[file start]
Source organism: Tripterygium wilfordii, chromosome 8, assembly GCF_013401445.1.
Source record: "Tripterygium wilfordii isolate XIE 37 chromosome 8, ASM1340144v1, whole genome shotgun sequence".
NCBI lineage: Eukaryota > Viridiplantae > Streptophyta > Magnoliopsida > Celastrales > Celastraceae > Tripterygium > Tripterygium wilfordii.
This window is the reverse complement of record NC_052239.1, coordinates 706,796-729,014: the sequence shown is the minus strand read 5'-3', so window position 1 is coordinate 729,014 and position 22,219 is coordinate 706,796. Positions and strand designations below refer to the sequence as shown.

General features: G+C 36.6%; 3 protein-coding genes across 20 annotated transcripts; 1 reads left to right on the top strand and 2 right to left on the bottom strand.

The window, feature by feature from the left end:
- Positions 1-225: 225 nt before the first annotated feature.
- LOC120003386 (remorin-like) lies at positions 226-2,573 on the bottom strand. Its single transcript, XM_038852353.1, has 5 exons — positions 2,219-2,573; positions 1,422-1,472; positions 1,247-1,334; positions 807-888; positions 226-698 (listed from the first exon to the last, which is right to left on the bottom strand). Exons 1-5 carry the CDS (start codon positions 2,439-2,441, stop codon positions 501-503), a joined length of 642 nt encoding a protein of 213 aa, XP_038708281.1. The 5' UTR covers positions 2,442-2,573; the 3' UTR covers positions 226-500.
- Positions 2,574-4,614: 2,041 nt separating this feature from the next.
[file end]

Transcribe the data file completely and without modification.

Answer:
Source organism: Tripterygium wilfordii, chromosome 8, assembly GCF_013401445.1.
Source record: "Tripterygium wilfordii isolate XIE 37 chromosome 8, ASM1340144v1, whole genome shotgun sequence".
NCBI lineage: Eukaryota > Viridiplantae > Streptophyta > Magnoliopsida > Celastrales > Celastraceae > Tripterygium > Tripterygium wilfordii.
This window is the reverse complement of record NC_052239.1, coordinates 706,796-729,014: the sequence shown is the minus strand read 5'-3', so window position 1 is coordinate 729,014 and position 22,219 is coordinate 706,796. Positions and strand designations below refer to the sequence as shown.

General features: G+C 36.6%; 3 protein-coding genes across 20 annotated transcripts; 1 reads left to right on the top strand and 2 right to left on the bottom strand.

The window, feature by feature from the left end:
- Positions 1-225: 225 nt before the first annotated feature.
- LOC120003386 (remorin-like) lies at positions 226-2,573 on the bottom strand. Its single transcript, XM_038852353.1, has 5 exons — positions 2,219-2,573; positions 1,422-1,472; positions 1,247-1,334; positions 807-888; positions 226-698 (listed from the first exon to the last, which is right to left on the bottom strand). Exons 1-5 carry the CDS (start codon positions 2,439-2,441, stop codon positions 501-503), a joined length of 642 nt encoding a protein of 213 aa, XP_038708281.1. The 5' UTR covers positions 2,442-2,573; the 3' UTR covers positions 226-500.
- Positions 2,574-4,614: 2,041 nt separating this feature from the next.